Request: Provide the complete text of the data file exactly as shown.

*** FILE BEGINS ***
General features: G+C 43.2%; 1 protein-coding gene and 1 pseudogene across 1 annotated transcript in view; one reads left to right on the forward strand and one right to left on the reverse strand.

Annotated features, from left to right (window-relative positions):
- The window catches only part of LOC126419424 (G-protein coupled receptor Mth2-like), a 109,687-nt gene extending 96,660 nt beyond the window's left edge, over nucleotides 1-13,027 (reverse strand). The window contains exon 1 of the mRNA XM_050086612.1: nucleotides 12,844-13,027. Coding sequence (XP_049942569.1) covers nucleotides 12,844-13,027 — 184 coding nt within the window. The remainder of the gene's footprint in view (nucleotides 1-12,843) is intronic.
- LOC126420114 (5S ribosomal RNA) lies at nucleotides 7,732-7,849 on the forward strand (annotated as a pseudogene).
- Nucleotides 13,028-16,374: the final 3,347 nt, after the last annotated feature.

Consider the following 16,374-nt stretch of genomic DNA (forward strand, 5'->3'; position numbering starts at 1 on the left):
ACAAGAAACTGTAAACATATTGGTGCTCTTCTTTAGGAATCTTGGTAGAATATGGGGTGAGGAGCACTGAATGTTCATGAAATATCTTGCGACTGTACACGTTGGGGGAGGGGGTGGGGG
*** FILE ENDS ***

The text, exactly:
General features: G+C 43.2%; 1 protein-coding gene and 1 pseudogene across 1 annotated transcript in view; one reads left to right on the forward strand and one right to left on the reverse strand.

Annotated features, from left to right (window-relative positions):
- The window catches only part of LOC126419424 (G-protein coupled receptor Mth2-like), a 109,687-nt gene extending 96,660 nt beyond the window's left edge, over nucleotides 1-13,027 (reverse strand). The window contains exon 1 of the mRNA XM_050086612.1: nucleotides 12,844-13,027. Coding sequence (XP_049942569.1) covers nucleotides 12,844-13,027 — 184 coding nt within the window. The remainder of the gene's footprint in view (nucleotides 1-12,843) is intronic.
- LOC126420114 (5S ribosomal RNA) lies at nucleotides 7,732-7,849 on the forward strand (annotated as a pseudogene).
- Nucleotides 13,028-16,374: the final 3,347 nt, after the last annotated feature.

Consider the following 16,374-nt stretch of genomic DNA (forward strand, 5'->3'; position numbering starts at 1 on the left):
ACAAGAAACTGTAAACATATTGGTGCTCTTCTTTAGGAATCTTGGTAGAATATGGGGTGAGGAGCACTGAATGTTCATGAAATATCTTGCGACTGTACACGTTGGGGGAGGGGGTGGGGG